Refinishing Wood Furniture: A Beginner’s Guide

I really enjoy refinishing wood furniture and I’ve learned a lot through trial and error. I’ve put together this step-by-step guide to help DIY’ers and beginner’s with their wood refinishing projects. First things first… does your wood furniture really need to be refinished? 

Things to consider:

  • Is the construction high quality?
    • Is it solid wood or particle board?
  • Does it have water rings or heat marks? 
  • Is the finish damaged… chipping, peeling, cracking etc. 

If the answer to those questions is, no, then you may just want to leave the piece as it is, or simply revive the existing finish. To revive an existing finish, you’ll first want to clean the surface. You can use an all purpose cleaner, or you can also use soap and water, which is just as effective. I personally like using ‘Krud Kutter’. 

After cleaning, you can use one of the options below to revive the finish. 

Refinishing Wood Furniture Step by Step

Step One: Clean and Degrease 

The first steps when refinishing wood furniture are the most critical, because without proper prep work your project could fail. Prep work is different depending on the existing state wood, but it’s always important to start with a clean surface. Like I mentioned above, you can use an all purpose cleaner, or you can also use good ‘ole soap and water, which is just as effective. I personally like using ‘Krud Kutter’. 

Step Two: Remove Existing Finish

Does it have an existing finish, or is it bare wood? If it’s bare wood, skip to step 3. If it does have an existing finish, the next step is to decide if you’re going to sand it down to the bare wood, or if you’re going to use a chemical stripper. 

Sanding

I would recommend sanding down the finish if it’s not very thick, or if the finish has deteriorated and is starting to peel off on it’s own. If you have a belt sander, you’ll save yourself A LOT of time, but an orbital or mouse sander will also work.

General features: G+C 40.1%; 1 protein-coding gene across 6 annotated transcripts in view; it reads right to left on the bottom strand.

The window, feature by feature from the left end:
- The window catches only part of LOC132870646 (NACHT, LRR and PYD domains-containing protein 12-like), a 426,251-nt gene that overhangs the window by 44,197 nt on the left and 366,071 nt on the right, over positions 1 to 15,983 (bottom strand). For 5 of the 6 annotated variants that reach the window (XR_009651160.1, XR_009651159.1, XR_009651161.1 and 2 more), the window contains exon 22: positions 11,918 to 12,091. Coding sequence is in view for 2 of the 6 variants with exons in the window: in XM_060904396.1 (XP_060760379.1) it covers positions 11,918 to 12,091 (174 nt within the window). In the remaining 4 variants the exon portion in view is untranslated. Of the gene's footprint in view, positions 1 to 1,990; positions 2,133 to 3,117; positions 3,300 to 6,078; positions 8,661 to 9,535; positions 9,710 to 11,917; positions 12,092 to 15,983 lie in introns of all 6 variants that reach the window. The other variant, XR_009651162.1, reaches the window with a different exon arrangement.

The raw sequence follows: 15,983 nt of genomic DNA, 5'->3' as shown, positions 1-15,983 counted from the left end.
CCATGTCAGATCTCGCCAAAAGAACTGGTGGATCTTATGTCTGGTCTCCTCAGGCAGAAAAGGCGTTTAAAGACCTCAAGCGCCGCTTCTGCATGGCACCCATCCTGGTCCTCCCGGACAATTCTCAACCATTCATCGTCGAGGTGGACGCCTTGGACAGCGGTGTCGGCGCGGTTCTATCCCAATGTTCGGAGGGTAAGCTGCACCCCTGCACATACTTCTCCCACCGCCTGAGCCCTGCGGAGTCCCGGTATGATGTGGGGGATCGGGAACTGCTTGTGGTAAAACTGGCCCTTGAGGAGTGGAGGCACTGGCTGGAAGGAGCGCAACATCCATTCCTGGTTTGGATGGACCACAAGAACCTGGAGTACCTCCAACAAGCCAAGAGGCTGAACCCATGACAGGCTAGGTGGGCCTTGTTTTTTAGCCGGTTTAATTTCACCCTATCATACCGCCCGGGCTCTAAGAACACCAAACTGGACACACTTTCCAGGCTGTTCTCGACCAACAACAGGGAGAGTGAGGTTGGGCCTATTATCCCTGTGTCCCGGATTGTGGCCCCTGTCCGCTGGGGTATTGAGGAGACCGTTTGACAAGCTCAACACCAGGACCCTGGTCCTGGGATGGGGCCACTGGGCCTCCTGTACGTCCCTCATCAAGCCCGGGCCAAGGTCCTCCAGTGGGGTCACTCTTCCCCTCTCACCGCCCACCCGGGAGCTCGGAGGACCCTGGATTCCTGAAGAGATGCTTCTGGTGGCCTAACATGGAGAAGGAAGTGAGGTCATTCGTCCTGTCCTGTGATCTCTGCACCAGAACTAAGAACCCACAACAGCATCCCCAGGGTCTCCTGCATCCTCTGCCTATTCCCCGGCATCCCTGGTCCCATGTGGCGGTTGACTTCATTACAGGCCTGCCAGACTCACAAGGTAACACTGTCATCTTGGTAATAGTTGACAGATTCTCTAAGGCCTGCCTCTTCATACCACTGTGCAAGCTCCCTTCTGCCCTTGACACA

• Start with coarse sandpaper like 40 – 60 grit. 
  • Once most of the finish has been removed, switch to a medium grit sandpaper like 100 – 120 to begin smoothing out the wood. 
  • Finally, finish sanding with a fine grit like 200 – 220. 
  •  Remove any dust from sanding with a tack cloth. 

Stripping

If the existing finish has multiple layers, it will be easier to use a chemical stripper. Before stripping, make sure your project piece is in a well ventilated area, as most strippers have a strong chemical odor (VOCs). If you’d like more information on VOCs, click here.

Being a former paint department manager, I’ve had the opportunity to try many different strippers. In my opinion, Citristrip is the best stripper on the market. I’ll never use any other brand. I like that you can leave the stripper on for hours without damaging the wood. It also doesn’t give off a strong chemical odor like every other stripper I’ve used and it doesn’t take a lot of effort to remove the finish.

Make sure you use chemical resistant gloves before applying the stripper with a paint brush. Apply thick even coats and allow it to sit for the recommended time per the instructions. You can use a putty knife or a scraper designed specifically for stripping to remove the stripper. You may need to reapply the stripper multiple times to fully remove the finish. You typically need to wait at least 24 hours before moving onto the next step, but read the instructions to be exact. Use acetone to wipe the piece down before sanding because even though you used a stripper you’ll want to sand before applying any paint or stain.